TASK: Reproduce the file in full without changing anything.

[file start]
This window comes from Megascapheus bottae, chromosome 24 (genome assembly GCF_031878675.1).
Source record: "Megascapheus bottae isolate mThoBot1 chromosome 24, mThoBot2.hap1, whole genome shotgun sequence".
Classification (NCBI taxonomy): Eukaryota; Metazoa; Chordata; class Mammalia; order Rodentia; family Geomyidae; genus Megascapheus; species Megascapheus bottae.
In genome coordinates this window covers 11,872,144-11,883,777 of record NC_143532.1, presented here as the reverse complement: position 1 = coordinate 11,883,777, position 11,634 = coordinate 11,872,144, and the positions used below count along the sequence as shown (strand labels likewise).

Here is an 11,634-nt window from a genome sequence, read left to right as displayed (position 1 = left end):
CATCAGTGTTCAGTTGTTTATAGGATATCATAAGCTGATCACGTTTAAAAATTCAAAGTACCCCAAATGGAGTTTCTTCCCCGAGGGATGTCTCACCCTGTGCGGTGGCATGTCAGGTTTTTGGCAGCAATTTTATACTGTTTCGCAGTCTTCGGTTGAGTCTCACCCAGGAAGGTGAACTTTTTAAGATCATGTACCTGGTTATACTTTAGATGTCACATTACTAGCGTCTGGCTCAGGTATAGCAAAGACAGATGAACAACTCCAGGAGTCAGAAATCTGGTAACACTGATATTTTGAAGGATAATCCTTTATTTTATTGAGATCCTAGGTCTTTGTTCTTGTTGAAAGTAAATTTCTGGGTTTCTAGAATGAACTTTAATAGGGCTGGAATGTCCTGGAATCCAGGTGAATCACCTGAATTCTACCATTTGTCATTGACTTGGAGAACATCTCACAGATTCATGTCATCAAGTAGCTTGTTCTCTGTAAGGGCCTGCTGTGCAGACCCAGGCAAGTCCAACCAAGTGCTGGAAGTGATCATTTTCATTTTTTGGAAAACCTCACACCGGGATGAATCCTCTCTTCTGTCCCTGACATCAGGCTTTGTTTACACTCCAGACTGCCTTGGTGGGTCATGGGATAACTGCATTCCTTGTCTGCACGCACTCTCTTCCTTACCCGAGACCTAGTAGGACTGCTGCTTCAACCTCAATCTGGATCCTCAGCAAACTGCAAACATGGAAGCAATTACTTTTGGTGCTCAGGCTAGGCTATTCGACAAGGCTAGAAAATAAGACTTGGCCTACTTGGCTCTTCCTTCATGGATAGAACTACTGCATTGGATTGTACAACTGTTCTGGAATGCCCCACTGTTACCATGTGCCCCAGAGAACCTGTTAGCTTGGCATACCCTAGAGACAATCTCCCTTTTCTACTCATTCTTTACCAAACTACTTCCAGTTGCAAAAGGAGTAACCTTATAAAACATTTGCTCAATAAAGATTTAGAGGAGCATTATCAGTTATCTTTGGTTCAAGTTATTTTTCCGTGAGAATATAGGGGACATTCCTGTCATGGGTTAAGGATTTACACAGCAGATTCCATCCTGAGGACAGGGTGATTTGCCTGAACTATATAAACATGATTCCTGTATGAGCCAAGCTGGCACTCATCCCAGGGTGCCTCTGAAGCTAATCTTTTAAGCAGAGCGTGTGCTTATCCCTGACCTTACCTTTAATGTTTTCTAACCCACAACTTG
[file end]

This window comes from Megascapheus bottae, chromosome 24 (genome assembly GCF_031878675.1).
Source record: "Megascapheus bottae isolate mThoBot1 chromosome 24, mThoBot2.hap1, whole genome shotgun sequence".
Classification (NCBI taxonomy): Eukaryota; Metazoa; Chordata; class Mammalia; order Rodentia; family Geomyidae; genus Megascapheus; species Megascapheus bottae.
In genome coordinates this window covers 11,872,144-11,883,777 of record NC_143532.1, presented here as the reverse complement: position 1 = coordinate 11,883,777, position 11,634 = coordinate 11,872,144, and the positions used below count along the sequence as shown (strand labels likewise).

Here is an 11,634-nt window from a genome sequence, read left to right as displayed (position 1 = left end):
CATCAGTGTTCAGTTGTTTATAGGATATCATAAGCTGATCACGTTTAAAAATTCAAAGTACCCCAAATGGAGTTTCTTCCCCGAGGGATGTCTCACCCTGTGCGGTGGCATGTCAGGTTTTTGGCAGCAATTTTATACTGTTTCGCAGTCTTCGGTTGAGTCTCACCCAGGAAGGTGAACTTTTTAAGATCATGTACCTGGTTATACTTTAGATGTCACATTACTAGCGTCTGGCTCAGGTATAGCAAAGACAGATGAACAACTCCAGGAGTCAGAAATCTGGTAACACTGATATTTTGAAGGATAATCCTTTATTTTATTGAGATCCTAGGTCTTTGTTCTTGTTGAAAGTAAATTTCTGGGTTTCTAGAATGAACTTTAATAGGGCTGGAATGTCCTGGAATCCAGGTGAATCACCTGAATTCTACCATTTGTCATTGACTTGGAGAACATCTCACAGATTCATGTCATCAAGTAGCTTGTTCTCTGTAAGGGCCTGCTGTGCAGACCCAGGCAAGTCCAACCAAGTGCTGGAAGTGATCATTTTCATTTTTTGGAAAACCTCACACCGGGATGAATCCTCTCTTCTGTCCCTGACATCAGGCTTTGTTTACACTCCAGACTGCCTTGGTGGGTCATGGGATAACTGCATTCCTTGTCTGCACGCACTCTCTTCCTTACCCGAGACCTAGTAGGACTGCTGCTTCAACCTCAATCTGGATCCTCAGCAAACTGCAAACATGGAAGCAATTACTTTTGGTGCTCAGGCTAGGCTATTCGACAAGGCTAGAAAATAAGACTTGGCCTACTTGGCTCTTCCTTCATGGATAGAACTACTGCATTGGATTGTACAACTGTTCTGGAATGCCCCACTGTTACCATGTGCCCCAGAGAACCTGTTAGCTTGGCATACCCTAGAGACAATCTCCCTTTTCTACTCATTCTTTACCAAACTACTTCCAGTTGCAAAAGGAGTAACCTTATAAAACATTTGCTCAATAAAGATTTAGAGGAGCATTATCAGTTATCTTTGGTTCAAGTTATTTTTCCGTGAGAATATAGGGGACATTCCTGTCATGGGTTAAGGATTTACACAGCAGATTCCATCCTGAGGACAGGGTGATTTGCCTGAACTATATAAACATGATTCCTGTATGAGCCAAGCTGGCACTCATCCCAGGGTGCCTCTGAAGCTAATCTTTTAAGCAGAGCGTGTGCTTATCCCTGACCTTACCTTTAATGTTTTCTAACCCACAACTTG